Back in August, former Shift Miner staffer Lincoln “Linx” Bertoli decided to ditch the comforts of a steady pay packet and go and live the dream. Lucky bugger. For the rest of us stuck working to earn our keep in this cruel world, Linx will now taunt us with a regular column in “Off Shift”. If you can’t be there yourself, you might as well live vicariously through someone else... and just hope something unfortunate happens to him out there on the open road...


riages now ferry tourists a mere 415 metres up and down the sandstone cliffs to and from the Jamieson Valley in the heritagelisted Blue Mountains. For those who are elderly, in a poor state of physical fitness - or an impressive state of advanced laziness - the rail is nothing short of a godsend. Or indeed for those of us, like my dainty little travelling partner, who only voice their desire for a bathroom break in the absolute critical stages, the shortcut is also a welcome sight. We had planned to hike the entire circuit, including the 900 or so steps down into the valley, and as it were, the 900 back to the top.

Hey soul sisters! THE good people at Guinness will tell you that the world’s steepest railway line is not to be found winding its way through the chilly peaks of the Swiss Alps, but right here... well a little south of here to be precise. Chugging up and the down the slopes of the Blue Mountains, Katoomba’s scenic railway holds sway as the most precipitous rail line on earth, boasting a muscular gradient of 52 degrees. Originally built as part of a shale mining project sometime in the 1880s, the car-

The scenic railway... safer than it looks!

Record breaker - the world’s steepest train ride

Beginning almost directly from our camp site, we set an impressive pace along the Prince Henry Cliff walk, posing for a few sultry snaps along the way, before trekking on past various lookouts (and toilets I might add) to perhaps the most recognisable point in the entire blue mountains. Legend has it that three sisters, ‘Meehni’,

‘Wimlah’ and Gunnedoo’ lived in the Jamison Valley as members of the Katoomba tribe long ago in the Dream Time. Before long these saucy young ladies had fallen in love with three brothers from the nearby Nepean tribe, yet tribal law had forbid them to marry. Being pretty fiery characters, the brothers decided to ignore thousands of years of tradition and capture the sisters, causing somewhat of a rumble. Fearing the girls were in danger, a medicine man transformed the feminine trio into stone until the scrap was over, however he met his end during the battle and thus the ‘Three Sisters’ remain, preserved in their magnificent rock formation for generations to come. As previously mentioned, the Giant Stairway comprises roughly 900 steps down to bottom of the Jamieson Valley. And while a host of local guidebooks class the hike as hard terrain, any reasonably fit person can make the trek down... it’s just that getting out again can prove a little tougher. It was near the valley floor that said companion’s internal workings came to the fore. We searched frantically for a bathroom before swiftly realising the nearest receptacle was precisely 415 metres above us. Behold the scenic railway in all its glory! Reluctantly, I handed over a combined $22 for a (one way) ticket, and began the 52 degree climb back to the top and although brief (and stomach churningly expensive) the ride is well worth a look. Although I fear said bathroom break was even better!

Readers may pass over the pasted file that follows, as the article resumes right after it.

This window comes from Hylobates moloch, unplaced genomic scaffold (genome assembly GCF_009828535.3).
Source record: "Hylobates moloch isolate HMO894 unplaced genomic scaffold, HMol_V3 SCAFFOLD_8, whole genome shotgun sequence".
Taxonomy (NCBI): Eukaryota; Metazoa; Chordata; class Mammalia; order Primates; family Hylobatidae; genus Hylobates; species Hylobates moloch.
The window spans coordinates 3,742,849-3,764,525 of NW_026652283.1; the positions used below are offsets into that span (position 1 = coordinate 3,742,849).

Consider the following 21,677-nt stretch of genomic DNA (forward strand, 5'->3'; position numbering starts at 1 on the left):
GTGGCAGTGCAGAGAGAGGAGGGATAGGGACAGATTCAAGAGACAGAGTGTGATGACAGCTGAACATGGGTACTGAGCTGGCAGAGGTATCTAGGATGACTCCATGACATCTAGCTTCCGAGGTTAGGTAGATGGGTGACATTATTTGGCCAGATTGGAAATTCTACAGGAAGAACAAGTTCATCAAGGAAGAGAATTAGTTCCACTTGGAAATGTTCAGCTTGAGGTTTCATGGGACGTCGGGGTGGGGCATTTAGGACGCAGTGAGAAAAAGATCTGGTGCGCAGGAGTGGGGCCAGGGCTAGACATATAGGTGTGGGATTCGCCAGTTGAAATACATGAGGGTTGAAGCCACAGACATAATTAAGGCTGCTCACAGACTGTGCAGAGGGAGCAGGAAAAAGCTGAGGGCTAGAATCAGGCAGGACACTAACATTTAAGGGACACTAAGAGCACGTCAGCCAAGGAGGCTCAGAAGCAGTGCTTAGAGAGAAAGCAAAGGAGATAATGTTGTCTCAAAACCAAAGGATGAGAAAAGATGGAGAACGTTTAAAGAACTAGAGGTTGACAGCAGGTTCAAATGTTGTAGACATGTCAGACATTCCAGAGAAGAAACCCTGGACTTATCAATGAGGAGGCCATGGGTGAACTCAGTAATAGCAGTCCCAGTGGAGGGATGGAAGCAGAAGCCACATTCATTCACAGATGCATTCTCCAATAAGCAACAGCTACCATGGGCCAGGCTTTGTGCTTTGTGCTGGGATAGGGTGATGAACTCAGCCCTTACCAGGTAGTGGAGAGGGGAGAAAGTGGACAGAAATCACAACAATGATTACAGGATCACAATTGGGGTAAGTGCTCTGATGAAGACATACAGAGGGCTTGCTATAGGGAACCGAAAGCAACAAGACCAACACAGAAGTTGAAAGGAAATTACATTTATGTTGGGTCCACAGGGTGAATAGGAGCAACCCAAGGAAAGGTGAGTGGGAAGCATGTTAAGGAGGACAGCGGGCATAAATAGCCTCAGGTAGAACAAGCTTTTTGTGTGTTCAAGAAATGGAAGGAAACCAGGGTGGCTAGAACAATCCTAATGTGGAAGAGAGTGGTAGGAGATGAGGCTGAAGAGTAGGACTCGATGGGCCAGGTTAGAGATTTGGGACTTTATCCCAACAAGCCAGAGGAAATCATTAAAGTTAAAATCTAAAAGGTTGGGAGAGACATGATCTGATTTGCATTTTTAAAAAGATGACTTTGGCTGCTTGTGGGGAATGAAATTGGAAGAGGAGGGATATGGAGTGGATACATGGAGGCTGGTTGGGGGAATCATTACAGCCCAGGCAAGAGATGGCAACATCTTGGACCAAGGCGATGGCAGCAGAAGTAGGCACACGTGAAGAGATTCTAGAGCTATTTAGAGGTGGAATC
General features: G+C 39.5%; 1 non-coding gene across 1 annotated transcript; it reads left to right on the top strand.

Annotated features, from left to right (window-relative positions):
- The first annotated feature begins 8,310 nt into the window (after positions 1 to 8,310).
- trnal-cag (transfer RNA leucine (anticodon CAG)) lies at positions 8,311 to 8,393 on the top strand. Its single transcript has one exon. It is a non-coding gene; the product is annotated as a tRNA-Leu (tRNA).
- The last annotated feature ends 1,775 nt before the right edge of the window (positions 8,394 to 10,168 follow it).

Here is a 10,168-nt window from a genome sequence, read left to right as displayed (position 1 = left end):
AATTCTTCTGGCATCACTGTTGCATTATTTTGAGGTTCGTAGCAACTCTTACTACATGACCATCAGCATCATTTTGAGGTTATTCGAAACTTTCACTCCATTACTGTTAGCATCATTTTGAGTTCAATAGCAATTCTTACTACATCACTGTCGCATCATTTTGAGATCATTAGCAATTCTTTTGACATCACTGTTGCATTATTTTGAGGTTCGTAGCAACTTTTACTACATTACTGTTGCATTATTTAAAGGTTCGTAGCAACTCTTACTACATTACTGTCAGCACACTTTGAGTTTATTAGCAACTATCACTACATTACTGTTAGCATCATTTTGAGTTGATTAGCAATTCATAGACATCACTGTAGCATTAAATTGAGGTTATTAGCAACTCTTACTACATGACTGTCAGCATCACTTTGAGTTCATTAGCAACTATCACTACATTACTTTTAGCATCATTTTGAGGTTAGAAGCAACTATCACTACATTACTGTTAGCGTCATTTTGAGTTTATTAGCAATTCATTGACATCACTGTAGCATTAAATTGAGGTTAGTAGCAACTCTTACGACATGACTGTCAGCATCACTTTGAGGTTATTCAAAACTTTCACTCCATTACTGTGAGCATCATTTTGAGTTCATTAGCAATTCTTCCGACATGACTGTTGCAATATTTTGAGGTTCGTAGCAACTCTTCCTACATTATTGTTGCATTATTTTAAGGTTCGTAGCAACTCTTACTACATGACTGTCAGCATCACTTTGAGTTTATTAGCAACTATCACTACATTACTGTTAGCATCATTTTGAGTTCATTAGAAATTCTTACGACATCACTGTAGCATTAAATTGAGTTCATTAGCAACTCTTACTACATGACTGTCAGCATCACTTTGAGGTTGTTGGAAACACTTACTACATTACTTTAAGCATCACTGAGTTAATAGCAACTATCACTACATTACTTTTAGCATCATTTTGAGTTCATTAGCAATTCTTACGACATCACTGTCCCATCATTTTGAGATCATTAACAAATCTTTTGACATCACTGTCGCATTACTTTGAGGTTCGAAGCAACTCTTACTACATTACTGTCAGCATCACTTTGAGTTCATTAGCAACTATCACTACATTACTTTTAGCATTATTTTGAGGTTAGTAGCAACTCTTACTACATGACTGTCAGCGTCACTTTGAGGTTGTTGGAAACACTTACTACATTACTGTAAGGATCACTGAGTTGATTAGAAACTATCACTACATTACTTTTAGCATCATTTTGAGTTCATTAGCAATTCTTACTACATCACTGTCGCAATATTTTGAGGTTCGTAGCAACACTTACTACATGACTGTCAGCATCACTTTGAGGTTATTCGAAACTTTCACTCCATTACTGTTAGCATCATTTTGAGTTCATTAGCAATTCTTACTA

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Page 21 - Shift Miner Magazine, 11th October 2010


Bait shop Banter Your weather forecast

FISHING IN GLADSTONE Ben from the Compleat Angler reckons grunter and sand whiting at Yellow Patch are your top target for enthusiasts in the Gladstone area. Go for 50cm grunter with prawns and pilchards and target 30-35cm whiting with worms. Plenty of spotties out front but the Spanish macs have all but disappeared. Barra are hitting up in the creeks

FISHING IN MACKAY The recent rain means the creeks are going gangbusters according to Clinton from Tackle World Mackay. Barra, king salmon and mangrove jack are flying out of Reliance and Constant Creeks plus the Prossie River. Bag your own on live mullet and prawns or over the last few hours of a run out tide with deep diving lures - Clinton recommends RMG and Classics. Offshore, Spanish mackerel are still going batty. Hit Flat Top or Round Top Islands and try floating ribbon fish or trolling ribbon fish or lures to muscle in on the mac mania. Crabs and prawns have been quiet but the recent rain should stir up some activity. Dams have also been a bit on the snoozy side but smaller barra are coming out of Teemburra on small soft plastics. The odd big one is getting about at Kinchant - Clinton reckons your best bet is to troll deep diving lures along the wall. If you have a good photo or fishing yarn send it through to our resident bait chucker-

Watch for severe spring storms!

T Mon 11



Thu 14

Fri 15

Sat 16

Sun 17















0457 1129 1749 2345

0.64 4.00 0.92 3.19

0530 1219 1844

0.97 3.74 1.22

0039 0607 1317 1950

2.89 1.30 3.49 1.44

0143 0715 1428 2111

2.68 1.57 3.31 1.50

0304 0904 1546 2228

2.63 1.66 3.28 1.40

0430 1030 1656 2328

2.77 1.57 3.37 1.22

0533 1132 1748

3.02 1.39 3.49

0036 0644 1304 1940

4.55 0.72 5.30 1.30

0127 0726 1356 2042

4.04 1.19 4.90 1.67

0230 0820 1502 2206

3.63 1.65 4.55 1.85

0356 0942 1630 2338

3.43 1.96 4.39 1.75

0534 1124 1756

3.57 1.96 4.48

0045 0645 1240 1856

1.48 3.92 1.72 4.69

0131 0732 1332 1941

1.21 4.28 1.46 4.86

Mon 18

Tue 19

Wed 20

Thu 21

Fri 22

Sat 23

Sun 24















0012 0618 1218 1830

1.04 3.26 1.22 3.59

0047 0656 1256 1907

0.88 3.47 1.07 3.65

0119 0730 1330 1941

0.76 3.64 0.95 3.67

0148 0800 1404 2012

0.66 3.78 0.86 3.65

0217 0830 1438 2043

0.60 3.89 0.81 3.59

0245 0901 1512 2113

0.58 3.96 0.79 3.49

0315 0934 1547 2144

0.61 3.98 0.82 3.38

0210 0811 1414 2017

1.00 4.56 1.27 4.95

0242 0844 1449 2049

0.87 4.78 1.14 4.97

0312 0914 1522 2118

0.78 4.95 1.06 4.93